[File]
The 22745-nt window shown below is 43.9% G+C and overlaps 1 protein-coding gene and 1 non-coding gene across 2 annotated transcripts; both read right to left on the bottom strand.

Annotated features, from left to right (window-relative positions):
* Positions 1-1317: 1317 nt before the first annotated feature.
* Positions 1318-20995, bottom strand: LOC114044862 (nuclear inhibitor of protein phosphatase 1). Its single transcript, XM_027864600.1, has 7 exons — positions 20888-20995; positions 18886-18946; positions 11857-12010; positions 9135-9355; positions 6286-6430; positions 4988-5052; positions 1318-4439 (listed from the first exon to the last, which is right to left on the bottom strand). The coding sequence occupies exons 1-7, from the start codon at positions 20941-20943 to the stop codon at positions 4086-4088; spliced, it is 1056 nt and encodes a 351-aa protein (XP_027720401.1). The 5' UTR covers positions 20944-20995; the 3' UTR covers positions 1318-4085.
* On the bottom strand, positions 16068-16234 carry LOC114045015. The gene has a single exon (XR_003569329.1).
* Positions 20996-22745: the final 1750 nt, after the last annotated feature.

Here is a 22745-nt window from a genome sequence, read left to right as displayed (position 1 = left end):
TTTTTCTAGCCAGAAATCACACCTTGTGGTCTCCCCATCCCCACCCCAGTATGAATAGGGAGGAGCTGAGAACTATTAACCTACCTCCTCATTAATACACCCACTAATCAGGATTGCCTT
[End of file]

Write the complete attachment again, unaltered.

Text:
The 22745-nt window shown below is 43.9% G+C and overlaps 1 protein-coding gene and 1 non-coding gene across 2 annotated transcripts; both read right to left on the bottom strand.

Annotated features, from left to right (window-relative positions):
* Positions 1-1317: 1317 nt before the first annotated feature.
* Positions 1318-20995, bottom strand: LOC114044862 (nuclear inhibitor of protein phosphatase 1). Its single transcript, XM_027864600.1, has 7 exons — positions 20888-20995; positions 18886-18946; positions 11857-12010; positions 9135-9355; positions 6286-6430; positions 4988-5052; positions 1318-4439 (listed from the first exon to the last, which is right to left on the bottom strand). The coding sequence occupies exons 1-7, from the start codon at positions 20941-20943 to the stop codon at positions 4086-4088; spliced, it is 1056 nt and encodes a 351-aa protein (XP_027720401.1). The 5' UTR covers positions 20944-20995; the 3' UTR covers positions 1318-4085.
* On the bottom strand, positions 16068-16234 carry LOC114045015. The gene has a single exon (XR_003569329.1).
* Positions 20996-22745: the final 1750 nt, after the last annotated feature.

Here is a 22745-nt window from a genome sequence, read left to right as displayed (position 1 = left end):
TTTTTCTAGCCAGAAATCACACCTTGTGGTCTCCCCATCCCCACCCCAGTATGAATAGGGAGGAGCTGAGAACTATTAACCTACCTCCTCATTAATACACCCACTAATCAGGATTGCCTT